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Dick Morris Still Blaming Hurricane Sandy For His Own Terrible Predictions

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DICK MORRIS
Conservative pundit Dick Morris. | Getty Images

Dick Morris, famously "benched" by Fox News (whatever that means) for being generically terrible and constantly wrong about politics, returns to his own blog today, where he continues to push around the wreckage of his 2012 prognosticating career in the hopes that something exculpatory emerges. As you might imagine, so far it hasn't happened. And pathetically, he is still trying to make Hurricane Sandy some sort of culprit.

If you remember from previous Morris bleatings, Hurricane Sandy -- with an assist from New Jersey Gov. Chris Christie -- was the bugaboo that hurt the Romney campaign the most, by stealing focus from Romney's efforts to ... I don't know -- make a futile "play" for Pennsylvania or something? It's not something that Morris had made particularly clear, beyond casting Romney as one of the "victims" of the hurricane.

But now, it's no longer Romney who was Hurricane Sandy's chief victim, it is Morris himself. You see, Morris has recrunched the numbers and has realized that in 2012, "whites stayed home" and, subsequently cost Romney the election. And Morris, don't you know, would have totally seen that coming (and thus he would have not made a bunch of terrible predictions about a coming Romney landslide that was going to sweep through Oregon!) if Hurricane Sandy hadn't suspended the Gallup poll.

There was no good national polling after Sandy struck. Gallup, for example, suspended its polling. At the last minute, it put together a national sample -- with lots of disclaimers about the dangers of inaccuracies due to the difficulty of sampling storm-hit areas -- and it showed a slight Romney lead.

That is not, strictly speaking, true. Yes, Hurricane Sandy did force Gallup to suspend polling for a few days, right at the end, but whatever impact the Hurricane had on "national polling" writ large, it only seemed to throw Dick Morris, and people who are inclined to believe Dick Morris, off their games. Hurricane Sandy didn't prevent HuffPost Pollster from calling the election correctly, at any rate, and I feel pretty certain that Nate Silver would say the same thing.

What's more is that Hurricane Sandy should not have impacted Morris' ability to get the 2012 voter demographics correct. There was plenty of warning, going into the election, that those who presumed that Obama's African-American and Latino base would not turn out again, or that their 2008 turnout was a historical outlier, were going to find out they were wrong. Morris was one of those -- in fact, he had previously just admitted he was wrong about this. Now he's suggesting that Hurricane Sandy and the Gallup organization combined to create circumstances that prevented him from having a chance to get this right.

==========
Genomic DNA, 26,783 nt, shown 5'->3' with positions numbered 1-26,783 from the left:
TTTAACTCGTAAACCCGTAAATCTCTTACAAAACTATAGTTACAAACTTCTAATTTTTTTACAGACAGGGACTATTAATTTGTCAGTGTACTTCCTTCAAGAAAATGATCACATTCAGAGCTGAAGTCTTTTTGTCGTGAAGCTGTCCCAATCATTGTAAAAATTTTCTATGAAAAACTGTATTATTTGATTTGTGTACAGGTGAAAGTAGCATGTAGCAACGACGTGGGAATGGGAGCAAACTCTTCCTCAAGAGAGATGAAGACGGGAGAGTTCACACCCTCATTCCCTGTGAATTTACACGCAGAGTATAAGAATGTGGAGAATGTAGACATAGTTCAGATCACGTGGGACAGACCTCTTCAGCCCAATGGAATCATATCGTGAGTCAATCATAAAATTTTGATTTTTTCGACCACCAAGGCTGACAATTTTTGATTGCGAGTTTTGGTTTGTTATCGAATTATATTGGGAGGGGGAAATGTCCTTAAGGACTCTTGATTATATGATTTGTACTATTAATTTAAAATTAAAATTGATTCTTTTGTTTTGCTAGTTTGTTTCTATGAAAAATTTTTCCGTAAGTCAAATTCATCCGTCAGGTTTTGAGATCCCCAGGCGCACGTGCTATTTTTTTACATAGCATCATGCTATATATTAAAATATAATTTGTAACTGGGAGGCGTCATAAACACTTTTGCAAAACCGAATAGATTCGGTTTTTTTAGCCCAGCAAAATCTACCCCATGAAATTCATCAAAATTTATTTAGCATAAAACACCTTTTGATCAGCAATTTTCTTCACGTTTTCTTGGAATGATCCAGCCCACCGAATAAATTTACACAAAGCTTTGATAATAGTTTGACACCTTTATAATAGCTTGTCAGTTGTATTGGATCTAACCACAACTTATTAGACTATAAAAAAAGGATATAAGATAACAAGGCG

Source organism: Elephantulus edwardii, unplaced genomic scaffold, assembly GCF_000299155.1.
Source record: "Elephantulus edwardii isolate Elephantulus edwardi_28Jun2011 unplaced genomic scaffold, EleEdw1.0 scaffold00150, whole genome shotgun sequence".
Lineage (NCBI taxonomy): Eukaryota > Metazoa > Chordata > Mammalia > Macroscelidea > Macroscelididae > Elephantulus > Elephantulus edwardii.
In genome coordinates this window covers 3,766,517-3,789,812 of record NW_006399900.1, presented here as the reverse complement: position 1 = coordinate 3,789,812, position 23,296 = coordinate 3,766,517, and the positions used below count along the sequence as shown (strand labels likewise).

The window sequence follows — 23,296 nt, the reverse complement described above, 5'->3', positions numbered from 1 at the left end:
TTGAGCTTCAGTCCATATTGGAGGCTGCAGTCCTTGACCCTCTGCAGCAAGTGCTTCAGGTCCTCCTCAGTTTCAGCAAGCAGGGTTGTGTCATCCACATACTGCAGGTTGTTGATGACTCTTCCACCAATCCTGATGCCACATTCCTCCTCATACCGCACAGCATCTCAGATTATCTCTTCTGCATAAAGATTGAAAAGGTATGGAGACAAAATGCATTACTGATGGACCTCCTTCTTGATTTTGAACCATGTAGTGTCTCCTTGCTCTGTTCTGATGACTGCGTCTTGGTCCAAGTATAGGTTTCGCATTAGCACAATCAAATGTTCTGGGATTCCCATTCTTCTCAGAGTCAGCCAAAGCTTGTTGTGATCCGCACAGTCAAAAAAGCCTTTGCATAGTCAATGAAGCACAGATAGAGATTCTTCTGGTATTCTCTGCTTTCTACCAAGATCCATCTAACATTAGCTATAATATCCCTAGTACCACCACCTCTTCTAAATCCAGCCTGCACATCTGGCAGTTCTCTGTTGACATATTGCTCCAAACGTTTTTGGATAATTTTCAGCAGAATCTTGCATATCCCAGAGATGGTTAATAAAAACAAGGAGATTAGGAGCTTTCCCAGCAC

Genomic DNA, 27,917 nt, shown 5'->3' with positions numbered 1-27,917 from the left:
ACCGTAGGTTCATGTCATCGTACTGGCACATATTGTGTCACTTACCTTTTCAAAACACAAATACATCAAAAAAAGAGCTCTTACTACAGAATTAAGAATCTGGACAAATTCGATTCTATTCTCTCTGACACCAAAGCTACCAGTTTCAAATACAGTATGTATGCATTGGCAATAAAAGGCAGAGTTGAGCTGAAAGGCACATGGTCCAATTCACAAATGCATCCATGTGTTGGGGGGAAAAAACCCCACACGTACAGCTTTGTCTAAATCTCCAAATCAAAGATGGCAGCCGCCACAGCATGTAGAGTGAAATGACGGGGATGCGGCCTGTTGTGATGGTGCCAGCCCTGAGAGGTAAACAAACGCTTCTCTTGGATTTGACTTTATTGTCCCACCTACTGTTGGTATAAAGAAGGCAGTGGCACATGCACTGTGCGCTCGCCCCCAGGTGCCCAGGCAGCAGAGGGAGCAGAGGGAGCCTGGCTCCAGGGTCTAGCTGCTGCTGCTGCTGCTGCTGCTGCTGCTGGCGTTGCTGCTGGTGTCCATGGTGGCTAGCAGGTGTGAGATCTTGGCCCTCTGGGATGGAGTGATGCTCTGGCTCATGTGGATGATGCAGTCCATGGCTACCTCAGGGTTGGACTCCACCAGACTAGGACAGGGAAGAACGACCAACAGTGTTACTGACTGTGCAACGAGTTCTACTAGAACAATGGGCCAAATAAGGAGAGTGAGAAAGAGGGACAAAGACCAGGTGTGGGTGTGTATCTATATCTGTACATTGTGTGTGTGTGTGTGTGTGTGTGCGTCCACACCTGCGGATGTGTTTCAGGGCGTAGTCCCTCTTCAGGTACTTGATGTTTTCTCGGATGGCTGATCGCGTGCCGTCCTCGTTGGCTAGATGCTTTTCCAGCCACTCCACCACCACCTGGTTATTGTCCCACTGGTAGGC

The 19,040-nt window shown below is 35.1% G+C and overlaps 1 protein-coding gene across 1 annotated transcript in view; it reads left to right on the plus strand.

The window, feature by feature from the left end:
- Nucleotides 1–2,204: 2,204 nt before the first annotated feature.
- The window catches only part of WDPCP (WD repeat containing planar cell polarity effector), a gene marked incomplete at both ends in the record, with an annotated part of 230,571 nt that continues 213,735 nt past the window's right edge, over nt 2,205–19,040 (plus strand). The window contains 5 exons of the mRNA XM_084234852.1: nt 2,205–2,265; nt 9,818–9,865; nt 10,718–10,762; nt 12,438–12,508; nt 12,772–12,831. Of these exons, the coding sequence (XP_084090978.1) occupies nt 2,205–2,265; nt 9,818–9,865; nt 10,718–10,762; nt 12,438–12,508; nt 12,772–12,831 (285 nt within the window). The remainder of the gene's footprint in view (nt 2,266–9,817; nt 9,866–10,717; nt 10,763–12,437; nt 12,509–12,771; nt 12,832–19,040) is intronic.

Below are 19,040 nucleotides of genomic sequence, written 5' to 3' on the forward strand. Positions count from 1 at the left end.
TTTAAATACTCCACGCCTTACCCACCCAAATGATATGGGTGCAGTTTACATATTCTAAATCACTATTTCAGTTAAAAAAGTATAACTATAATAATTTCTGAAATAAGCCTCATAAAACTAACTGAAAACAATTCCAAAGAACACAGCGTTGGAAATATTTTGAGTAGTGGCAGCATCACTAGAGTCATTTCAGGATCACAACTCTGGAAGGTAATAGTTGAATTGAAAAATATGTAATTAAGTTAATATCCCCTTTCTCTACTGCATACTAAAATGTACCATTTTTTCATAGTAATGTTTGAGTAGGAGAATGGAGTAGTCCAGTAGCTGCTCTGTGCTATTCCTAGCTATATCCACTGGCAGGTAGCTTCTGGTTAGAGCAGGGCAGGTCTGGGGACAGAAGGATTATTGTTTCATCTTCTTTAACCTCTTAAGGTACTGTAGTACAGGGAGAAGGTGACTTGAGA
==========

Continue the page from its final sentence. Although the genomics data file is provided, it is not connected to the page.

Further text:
But that raises the question: "What Gallup organization was Morris paying attention to?" Because on Oct. 26 -- when Hurricane Sandy was hitting the Bahamas -- Gallup posted this:

The composition of the electorate for the 2012 presidential election is looking quite similar to what it was in 2008 as well as 2004, according to an analysis of the demographics of Gallup's likely voter sample since Oct. 1. Thus, key elements of President Obama's electoral coalition, such as racial minorities, women, young adults, and postgraduates will likely turn out at rates similar to those in 2008.

Morris goes on to claim, "Romney was, in fact, leading before Sandy and that his chances blew away in the storm with its famous bipartisan photo of Governor Chris Christie with Obama."

Nope! Romney was losing -- looooooosing! -- before Sandy. Only the most committed hustlers are saying otherwise. This is a claim that you can laugh off, from now until the end of days.

hurricane sandy polling

Morris goes on to say that the Romney campaign's decision to not respond to the Obama campaign's "Bain attack ads," was a key factor in Romney's demise. He's on more solid ground with that critique. Nevertheless, Morris complains that "Republican consultants are so enamored of negative ads that they do not appreciate the impact of rebuttal media and its capacity to wipe away negatives and trigger a backlash against the candidate who airs them."

Yeah, well, maybe, but even on their worst days, those Republican consultants were at least better than Dick Morris.

RELATED:
The Hill Reporters Speak Out On "Laughingstock" Columnist Dick Morris [Media Matters]

PREVIOUSLY, on THE HUFFINGTON POST:
Dick Morris Falls On His Sword For Wrong Predictions, Misses Sword
Dick Morris Admits That He Is A Partisan Hack

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